The half Japanese and half European satellite is all set on its way to a completely different place. And this different place is really far away, on a different planet, which is none other than Venus. The satellite is on its way to find life or at least phosphine in the atmosphere of the planet.
In case if you missed the news that came a few days ago, the presence of phosphine has been found on Venus’s atmosphere. It is an entirely unusual fact to get the presence of this gas in the atmosphere of Venus, because on earth, we either make it through some man made chemical reactions or through decaying the organic matters. And other than these two, the only left source was the gas known by us were Deep inside gas giants.
There are very less number of chemical engineers performing advanced studies. However, as we all are aware that Venus is not wholly made up of gas. Also it isn’t possible that there’ll be decaying organic matter on its surface because Venus’ atmosphere is very thick. Thus, there’s no confirmation from where does this phosphine come from.
View this post on Instagram
Here is a post from our neighboring planet #venus . I recorded 13,000 frames and stacked the top 2% in Auto stakkert. In the future I will take more pictures of Venus with different filters to show the surface structure better. But here is a start. At the time of recording, Venus was 90.003 million kilometers away and 42.9% illuminated. I hope you like this post from Venus for starters. Equipment: Telescope: Skywatcher 200/1200 Tracking: Skywatcher EQ-6 Pro Camera: Nikon D7500 Total Frames: the best 2% out of 13.000 Frames No guiding Software: Pipp, Auto Stakkert, Giotto if you like, leave a comment below, share my posts in your story by tagging me @multitrex #youresa #planet #planets #venusplanet #astrophotography #photography #astrophotographer #solarsystem #telescope #telescopes #skywatcher #skywatchertelescope #newton #newtontelescope #nikondeutschland #astronomy #multitrex #astronomylover #astrofotografie #astrophotographylover #germany #nightsky #nightskyphotography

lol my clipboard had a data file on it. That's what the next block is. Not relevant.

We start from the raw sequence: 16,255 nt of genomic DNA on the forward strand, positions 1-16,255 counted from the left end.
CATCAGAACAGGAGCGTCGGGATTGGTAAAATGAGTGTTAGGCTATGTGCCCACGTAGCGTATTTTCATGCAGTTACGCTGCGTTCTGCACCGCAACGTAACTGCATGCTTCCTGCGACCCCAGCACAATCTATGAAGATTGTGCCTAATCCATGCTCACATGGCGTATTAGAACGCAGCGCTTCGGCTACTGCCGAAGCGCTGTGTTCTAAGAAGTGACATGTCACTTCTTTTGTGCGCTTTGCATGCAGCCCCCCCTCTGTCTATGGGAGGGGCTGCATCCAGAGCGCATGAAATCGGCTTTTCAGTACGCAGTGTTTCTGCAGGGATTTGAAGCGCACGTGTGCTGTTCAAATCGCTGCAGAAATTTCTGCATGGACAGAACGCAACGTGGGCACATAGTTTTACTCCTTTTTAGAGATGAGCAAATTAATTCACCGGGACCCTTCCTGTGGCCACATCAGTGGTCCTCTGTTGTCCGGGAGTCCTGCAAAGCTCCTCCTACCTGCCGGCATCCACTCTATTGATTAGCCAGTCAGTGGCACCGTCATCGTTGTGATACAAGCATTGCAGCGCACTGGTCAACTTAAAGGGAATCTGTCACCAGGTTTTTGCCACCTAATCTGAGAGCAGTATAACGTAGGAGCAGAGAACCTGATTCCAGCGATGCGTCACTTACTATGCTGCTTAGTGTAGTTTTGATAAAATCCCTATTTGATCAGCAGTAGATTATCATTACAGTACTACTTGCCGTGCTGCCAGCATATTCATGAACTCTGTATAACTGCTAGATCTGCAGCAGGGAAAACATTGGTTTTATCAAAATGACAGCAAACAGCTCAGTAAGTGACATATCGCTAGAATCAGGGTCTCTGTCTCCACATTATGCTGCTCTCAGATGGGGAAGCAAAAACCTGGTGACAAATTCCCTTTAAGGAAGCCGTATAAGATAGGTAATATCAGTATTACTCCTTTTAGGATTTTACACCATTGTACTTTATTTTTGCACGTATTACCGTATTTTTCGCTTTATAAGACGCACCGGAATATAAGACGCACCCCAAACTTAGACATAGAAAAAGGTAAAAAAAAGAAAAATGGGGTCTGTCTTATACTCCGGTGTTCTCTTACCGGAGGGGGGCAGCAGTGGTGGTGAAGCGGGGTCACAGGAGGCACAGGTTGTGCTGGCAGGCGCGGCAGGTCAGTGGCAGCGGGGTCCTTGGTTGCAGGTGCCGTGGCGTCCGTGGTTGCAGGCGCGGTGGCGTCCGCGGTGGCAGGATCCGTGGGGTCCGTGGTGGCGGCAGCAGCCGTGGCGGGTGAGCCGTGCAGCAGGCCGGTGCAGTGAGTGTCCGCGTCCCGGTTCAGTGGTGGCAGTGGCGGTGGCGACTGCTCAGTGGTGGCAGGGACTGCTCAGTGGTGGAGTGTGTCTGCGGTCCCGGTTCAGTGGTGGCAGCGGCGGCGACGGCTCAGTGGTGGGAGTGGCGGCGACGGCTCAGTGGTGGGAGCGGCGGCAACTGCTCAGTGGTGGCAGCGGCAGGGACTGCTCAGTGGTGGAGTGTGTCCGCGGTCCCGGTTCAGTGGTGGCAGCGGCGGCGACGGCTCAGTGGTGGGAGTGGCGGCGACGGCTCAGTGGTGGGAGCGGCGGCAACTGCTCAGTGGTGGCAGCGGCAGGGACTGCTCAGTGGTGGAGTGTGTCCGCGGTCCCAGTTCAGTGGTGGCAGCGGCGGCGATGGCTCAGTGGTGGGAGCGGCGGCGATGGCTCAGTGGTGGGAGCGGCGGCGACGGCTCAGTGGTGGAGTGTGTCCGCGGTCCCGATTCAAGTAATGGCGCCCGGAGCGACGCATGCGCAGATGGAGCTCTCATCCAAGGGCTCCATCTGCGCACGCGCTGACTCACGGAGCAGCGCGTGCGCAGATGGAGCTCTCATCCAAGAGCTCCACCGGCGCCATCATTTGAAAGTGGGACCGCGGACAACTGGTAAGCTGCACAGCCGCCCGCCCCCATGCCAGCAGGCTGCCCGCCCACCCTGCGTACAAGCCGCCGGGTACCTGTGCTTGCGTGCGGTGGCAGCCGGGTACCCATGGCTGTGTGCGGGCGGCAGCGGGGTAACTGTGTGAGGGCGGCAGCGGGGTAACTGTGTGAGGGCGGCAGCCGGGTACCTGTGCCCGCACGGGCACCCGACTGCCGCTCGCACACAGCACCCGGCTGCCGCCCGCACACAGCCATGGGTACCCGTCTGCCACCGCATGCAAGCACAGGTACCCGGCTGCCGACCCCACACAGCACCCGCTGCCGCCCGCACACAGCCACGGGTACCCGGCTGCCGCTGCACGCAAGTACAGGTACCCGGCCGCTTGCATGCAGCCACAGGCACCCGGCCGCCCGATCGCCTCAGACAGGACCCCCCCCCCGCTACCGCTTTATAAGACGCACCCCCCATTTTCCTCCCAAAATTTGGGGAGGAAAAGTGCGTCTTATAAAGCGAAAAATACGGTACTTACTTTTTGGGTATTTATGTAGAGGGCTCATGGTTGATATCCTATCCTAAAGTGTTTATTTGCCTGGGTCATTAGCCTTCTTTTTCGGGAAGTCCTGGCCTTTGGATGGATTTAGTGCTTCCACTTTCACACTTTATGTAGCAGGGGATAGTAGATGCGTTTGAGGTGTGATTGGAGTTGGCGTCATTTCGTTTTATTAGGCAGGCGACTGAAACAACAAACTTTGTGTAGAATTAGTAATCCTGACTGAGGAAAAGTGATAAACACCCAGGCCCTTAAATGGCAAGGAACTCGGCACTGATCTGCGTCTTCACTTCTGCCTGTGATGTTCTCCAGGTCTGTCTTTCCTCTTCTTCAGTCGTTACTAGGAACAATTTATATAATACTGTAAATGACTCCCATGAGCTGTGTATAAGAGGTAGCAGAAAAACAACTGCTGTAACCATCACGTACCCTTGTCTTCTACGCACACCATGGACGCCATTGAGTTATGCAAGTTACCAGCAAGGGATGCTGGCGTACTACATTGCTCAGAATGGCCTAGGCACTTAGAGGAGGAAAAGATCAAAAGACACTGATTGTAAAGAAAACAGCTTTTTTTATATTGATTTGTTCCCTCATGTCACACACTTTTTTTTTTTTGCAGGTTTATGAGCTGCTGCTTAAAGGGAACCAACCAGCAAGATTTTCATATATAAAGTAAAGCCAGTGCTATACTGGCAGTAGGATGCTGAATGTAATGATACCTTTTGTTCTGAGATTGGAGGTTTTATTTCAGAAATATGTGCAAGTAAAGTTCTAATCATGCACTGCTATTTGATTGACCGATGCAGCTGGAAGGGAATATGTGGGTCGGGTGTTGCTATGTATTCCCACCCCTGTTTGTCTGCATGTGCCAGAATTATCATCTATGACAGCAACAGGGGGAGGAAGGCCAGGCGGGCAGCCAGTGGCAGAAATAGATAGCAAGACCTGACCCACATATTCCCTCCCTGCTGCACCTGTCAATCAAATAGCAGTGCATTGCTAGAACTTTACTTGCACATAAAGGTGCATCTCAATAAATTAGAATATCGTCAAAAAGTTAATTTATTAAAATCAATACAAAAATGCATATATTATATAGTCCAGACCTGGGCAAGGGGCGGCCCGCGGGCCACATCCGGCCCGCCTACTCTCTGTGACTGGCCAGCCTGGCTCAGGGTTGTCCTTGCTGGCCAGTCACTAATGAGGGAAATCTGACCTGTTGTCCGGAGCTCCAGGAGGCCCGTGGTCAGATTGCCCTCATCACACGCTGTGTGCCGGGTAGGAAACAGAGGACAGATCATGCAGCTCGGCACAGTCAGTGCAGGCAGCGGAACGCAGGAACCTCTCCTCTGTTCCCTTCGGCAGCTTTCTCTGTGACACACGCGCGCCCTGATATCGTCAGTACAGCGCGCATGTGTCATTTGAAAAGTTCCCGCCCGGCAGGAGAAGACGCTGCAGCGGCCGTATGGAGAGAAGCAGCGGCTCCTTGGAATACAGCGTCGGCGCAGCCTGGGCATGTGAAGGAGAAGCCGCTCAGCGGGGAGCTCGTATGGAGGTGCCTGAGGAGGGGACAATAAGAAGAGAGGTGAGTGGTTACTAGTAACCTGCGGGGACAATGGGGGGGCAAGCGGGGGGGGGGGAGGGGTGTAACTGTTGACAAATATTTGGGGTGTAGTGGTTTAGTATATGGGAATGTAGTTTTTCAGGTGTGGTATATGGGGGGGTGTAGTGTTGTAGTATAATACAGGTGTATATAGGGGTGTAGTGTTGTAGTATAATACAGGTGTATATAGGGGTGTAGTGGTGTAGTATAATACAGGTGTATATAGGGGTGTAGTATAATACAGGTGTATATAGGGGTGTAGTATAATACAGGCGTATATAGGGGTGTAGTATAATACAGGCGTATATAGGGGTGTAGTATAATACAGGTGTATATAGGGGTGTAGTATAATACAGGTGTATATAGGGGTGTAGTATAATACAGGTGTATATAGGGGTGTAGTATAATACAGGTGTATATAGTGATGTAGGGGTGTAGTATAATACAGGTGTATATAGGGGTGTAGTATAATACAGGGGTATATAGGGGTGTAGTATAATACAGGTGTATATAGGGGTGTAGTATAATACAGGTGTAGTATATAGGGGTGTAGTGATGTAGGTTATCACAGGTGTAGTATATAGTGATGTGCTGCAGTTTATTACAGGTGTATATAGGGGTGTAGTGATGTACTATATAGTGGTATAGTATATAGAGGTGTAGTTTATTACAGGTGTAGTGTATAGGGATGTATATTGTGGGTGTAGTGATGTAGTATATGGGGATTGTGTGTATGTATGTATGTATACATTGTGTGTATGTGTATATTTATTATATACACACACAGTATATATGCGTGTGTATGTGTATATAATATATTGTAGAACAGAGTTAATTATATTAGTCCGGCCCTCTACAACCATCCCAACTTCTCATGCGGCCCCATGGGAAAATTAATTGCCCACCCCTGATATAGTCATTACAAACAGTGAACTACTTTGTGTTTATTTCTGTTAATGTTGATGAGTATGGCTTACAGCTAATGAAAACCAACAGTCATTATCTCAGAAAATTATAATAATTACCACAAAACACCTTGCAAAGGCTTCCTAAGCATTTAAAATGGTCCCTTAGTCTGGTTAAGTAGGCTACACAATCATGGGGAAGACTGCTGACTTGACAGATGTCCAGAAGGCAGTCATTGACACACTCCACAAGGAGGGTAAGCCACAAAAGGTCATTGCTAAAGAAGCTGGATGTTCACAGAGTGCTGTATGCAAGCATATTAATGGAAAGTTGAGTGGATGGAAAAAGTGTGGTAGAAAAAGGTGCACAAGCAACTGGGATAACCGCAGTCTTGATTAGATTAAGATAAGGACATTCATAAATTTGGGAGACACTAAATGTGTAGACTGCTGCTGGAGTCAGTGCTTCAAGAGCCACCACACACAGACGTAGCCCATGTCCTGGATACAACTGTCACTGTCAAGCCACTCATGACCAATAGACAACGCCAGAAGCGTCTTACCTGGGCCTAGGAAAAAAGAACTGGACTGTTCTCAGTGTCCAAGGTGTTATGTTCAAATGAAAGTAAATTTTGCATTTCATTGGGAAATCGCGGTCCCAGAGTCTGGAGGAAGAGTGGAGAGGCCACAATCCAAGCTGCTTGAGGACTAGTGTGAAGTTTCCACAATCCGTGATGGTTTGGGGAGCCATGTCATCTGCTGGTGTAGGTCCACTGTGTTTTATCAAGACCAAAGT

Mercury-bound probe will go past the planet on 15th October 2020. For the first time when it will pass the planet the distance between them will be 10,663km. However the satellite will be as close as 550km to Venus in August 2021.
View this post on Instagram
Astronomers have discovered a rare molecule — phosphine — in the clouds of Venus. On Earth, this gas is only made industrially or by microbes that thrive in oxygen-free environments. Astronomers have speculated for decades that high clouds on Venus could offer a home for microbes — floating free of the scorching surface but needing to tolerate very high acidity. The detection of phosphine could point to such extra-terrestrial 'aerial' life. The international team, which includes researchers from the UK, US and Japan, estimates that phosphine exists in Venus's clouds at a small concentration, only about twenty molecules in every billion. Following their observations, they ran calculations to see whether these amounts could come from natural non-biological processes on the planet. Some ideas included sunlight, minerals blown upwards from the surface, volcanoes, or lightning, but none of these could make anywhere near enough of it. These non-biological sources were found to make at most one ten thousandth of the amount of phosphine that the telescopes saw. – You can check my 2 recent posts to know more about Venus planet and the Phosphine gas. – Source: Science Daily https://www.sciencedaily.com/releases/2020/09/200914112219.htm – #ScientistsKnowledge #Scientists #ScienceFacts #Science #Medicine #Chemistry #Physics #Math #Biology #Astronomy #Space #Venusplanet #phosphine
The MERTIS (Mercury Radiometer and Thermal Infrared Spectrometer) on BepiColombo is made in such a way that it’ll measure the content of light that reflects from the upper layer of the planet. Thus, it’ll use the MERTIS to determine the presence of phosphine on the atmosphere and several other things.